- If you have failed more than 60 credits, you will normally have to repeat the failed units. This means re-attending, paying proportionate fees, being a registered UCL student, attending lectures, submitting coursework, etc, and taking the exams in the May exam period. If you are in receipt of a student loan, you should contact the student loan company to find out the situation.
- You can give up the degree programme. If you are in the first year, you may be able to find another more suitable degree programme to start; if so, you may be able to obtain loans, etc. for the new degree programme, provided that the change of programme is supported by both institutions involved. It is your responsibility to find a new course, apply for it, discuss any matters to do with loans with student loan company, etc, although you may get advice from the Departmental Tutor or other staff.
If you are unhappy with your results, or with not being allowed to stay on the MSci degree, please discuss it in the first place with the Departmental Tutor (as soon as possible after the informal results come out). If you then wish to pursue matters further, there are procedures for formal appeals (please consult the Departmental Tutor and see the UCL Student Handbook). There is no provision for academic re-evaluation of papers.
- Your Class of Degree
Normally, All module results count towards the final degree classification.
Please note that there have been some changes to how degree classification is calculated as a result of the coronavirus pandemic:
Students who were in year 1 in 2019/20: The first year of study will be zero weighted for the purposes of degree classification for all students in this cohort.
BSc students who were in year 2, or MSci students who were in year 2 or 3 in 2019/20: The weighted year average will be calculated from the best 60 credits. If use of your best 60 credits results in a detrimental outcome, 2019/20 assessments will be excluded from the classification (weighted at 0).
Otherwise, the year averages will be calculated as follows:
Students who started before 2018:
- Year 1: [Sum of best 60 credits + (1/2) sum of remaining 60 credits]/6. (i.e. worst 4 half units-are half weighted)
- Year 2 and 3: [Sum of best 90 credits + (1/2) sum of remaining 30 credits]/7. (i.e. worst 2 half units-are half weighted)
- Year 4: Mean of all 120 credits
The final mark for the degree programme is obtained as a weighted average of these year averages (weighted 1:3:5 for BSc students and 1:3:5:5 for MSci students). The final class of degree is based on this weighted average. Please see the table below for degree class details.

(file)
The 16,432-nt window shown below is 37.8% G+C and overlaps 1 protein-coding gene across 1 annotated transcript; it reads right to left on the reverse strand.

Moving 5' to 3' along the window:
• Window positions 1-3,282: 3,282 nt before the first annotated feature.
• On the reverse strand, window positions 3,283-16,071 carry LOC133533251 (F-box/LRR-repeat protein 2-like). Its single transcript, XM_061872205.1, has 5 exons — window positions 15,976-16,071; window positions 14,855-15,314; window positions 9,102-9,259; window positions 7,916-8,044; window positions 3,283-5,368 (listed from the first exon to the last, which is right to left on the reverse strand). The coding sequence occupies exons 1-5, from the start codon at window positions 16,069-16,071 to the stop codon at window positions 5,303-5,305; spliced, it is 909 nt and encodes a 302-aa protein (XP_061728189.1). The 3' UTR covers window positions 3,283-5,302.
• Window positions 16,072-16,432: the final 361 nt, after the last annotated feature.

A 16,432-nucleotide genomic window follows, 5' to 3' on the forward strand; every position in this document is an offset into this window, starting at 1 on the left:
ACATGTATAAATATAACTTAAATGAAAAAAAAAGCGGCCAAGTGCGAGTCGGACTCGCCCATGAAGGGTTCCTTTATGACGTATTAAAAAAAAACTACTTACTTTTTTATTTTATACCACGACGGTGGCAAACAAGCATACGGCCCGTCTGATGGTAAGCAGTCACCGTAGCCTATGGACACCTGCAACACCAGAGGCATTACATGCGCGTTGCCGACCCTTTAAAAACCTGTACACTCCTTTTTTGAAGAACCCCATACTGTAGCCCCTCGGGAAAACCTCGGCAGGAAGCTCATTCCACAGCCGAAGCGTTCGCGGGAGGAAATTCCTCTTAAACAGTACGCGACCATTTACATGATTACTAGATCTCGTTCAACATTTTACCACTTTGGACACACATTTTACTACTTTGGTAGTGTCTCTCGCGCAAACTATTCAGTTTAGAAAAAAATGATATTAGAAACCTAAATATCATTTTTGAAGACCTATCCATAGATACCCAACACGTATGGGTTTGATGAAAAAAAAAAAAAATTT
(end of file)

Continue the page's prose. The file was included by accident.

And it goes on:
Students who started in 2018 or later:
- All Years: The year average is simply the mean of all 120 credits
The final mark for the degree programme is obtained as a weighted average of these year averages (weighted 1:3:5 for BSc students and 1:3:5:5 for MSci students). Students that started in 2019 and took the first-year capstone assessment will have that year excluded from this weighting, as it does not carry a numerical grade. The final class of degree is based on this weighted average. The basic ranges are as follows:
- 40 - 49%: Third
- 50 - 59%: Lower Second
- 61 - 69%: Upper Second
- 70 - 100%: First
More precisely (including borderline criteria):
Overall Mark Degree Result 40.00 - 48.49%
48.50 - 49.49%
Borderline Lower Second/Third:
Less than 60 credits in final year with a mark of 50% or better: Third
At least 60 credits in final year with a mark of 50% or better: Lower Second 49.50 - 58.49% Lower Second 58.50 - 59.49% Borderline Upper Second/Lower Second: Less than 60 credits in final year with a mark of 60% or better: Lower Second At least 60 credits in final year with a mark of 60% or better: Upper Second 59.50 - 68.49% Upper Second 68.50 - 69.49% Borderline First/Upper Second: Less than 60 credits in final year with a mark of 70% or better: Upper Second At least 60 credits in final year with a mark of 70% or better: First 69.50 - 100% First
Firsts, Upper and Lower Seconds, and Thirds are all Honours degrees.
Any queries should be taken up in the first place with the Departmental Tutor, Dr Mark Roberts. Other relevant people are: Professor Dmitri Vassiliev (Chair of the Mathematics Sub-Board), Professor Helen Wilson (Head of Department), and Zak Liddell (MAPS Faculty Tutor).
- Past Exam Papers
The sale of the module solutions to previous years' examination papers ceased on 1 February 2013 as decided by Departmental Teaching Committee. The solutions to most exam papers will now be freely available on the Moodle page of the module.